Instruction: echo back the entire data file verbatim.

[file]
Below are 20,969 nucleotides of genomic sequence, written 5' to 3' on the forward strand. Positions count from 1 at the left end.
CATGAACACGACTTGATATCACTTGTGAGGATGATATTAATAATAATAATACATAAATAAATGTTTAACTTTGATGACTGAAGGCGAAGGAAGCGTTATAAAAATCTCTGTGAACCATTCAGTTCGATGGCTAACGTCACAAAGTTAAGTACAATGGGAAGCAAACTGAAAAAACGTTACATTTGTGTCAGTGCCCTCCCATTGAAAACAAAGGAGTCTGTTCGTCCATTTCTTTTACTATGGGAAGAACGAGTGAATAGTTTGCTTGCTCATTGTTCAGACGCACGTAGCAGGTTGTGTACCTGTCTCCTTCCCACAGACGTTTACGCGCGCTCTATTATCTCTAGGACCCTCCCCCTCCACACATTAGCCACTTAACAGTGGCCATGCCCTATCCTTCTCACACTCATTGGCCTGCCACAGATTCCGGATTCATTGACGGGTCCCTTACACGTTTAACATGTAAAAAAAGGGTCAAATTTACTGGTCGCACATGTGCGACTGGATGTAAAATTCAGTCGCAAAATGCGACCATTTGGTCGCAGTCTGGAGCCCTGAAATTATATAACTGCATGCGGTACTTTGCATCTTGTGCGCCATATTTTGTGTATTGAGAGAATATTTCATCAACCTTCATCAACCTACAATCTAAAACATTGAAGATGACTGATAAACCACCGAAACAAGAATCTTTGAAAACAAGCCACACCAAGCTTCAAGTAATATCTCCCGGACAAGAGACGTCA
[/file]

Below are 20,969 nucleotides of genomic sequence, written 5' to 3' on the forward strand. Positions count from 1 at the left end.
CATGAACACGACTTGATATCACTTGTGAGGATGATATTAATAATAATAATACATAAATAAATGTTTAACTTTGATGACTGAAGGCGAAGGAAGCGTTATAAAAATCTCTGTGAACCATTCAGTTCGATGGCTAACGTCACAAAGTTAAGTACAATGGGAAGCAAACTGAAAAAACGTTACATTTGTGTCAGTGCCCTCCCATTGAAAACAAAGGAGTCTGTTCGTCCATTTCTTTTACTATGGGAAGAACGAGTGAATAGTTTGCTTGCTCATTGTTCAGACGCACGTAGCAGGTTGTGTACCTGTCTCCTTCCCACAGACGTTTACGCGCGCTCTATTATCTCTAGGACCCTCCCCCTCCACACATTAGCCACTTAACAGTGGCCATGCCCTATCCTTCTCACACTCATTGGCCTGCCACAGATTCCGGATTCATTGACGGGTCCCTTACACGTTTAACATGTAAAAAAAGGGTCAAATTTACTGGTCGCACATGTGCGACTGGATGTAAAATTCAGTCGCAAAATGCGACCATTTGGTCGCAGTCTGGAGCCCTGAAATTATATAACTGCATGCGGTACTTTGCATCTTGTGCGCCATATTTTGTGTATTGAGAGAATATTTCATCAACCTTCATCAACCTACAATCTAAAACATTGAAGATGACTGATAAACCACCGAAACAAGAATCTTTGAAAACAAGCCACACCAAGCTTCAAGTAATATCTCCCGGACAAGAGACGTCA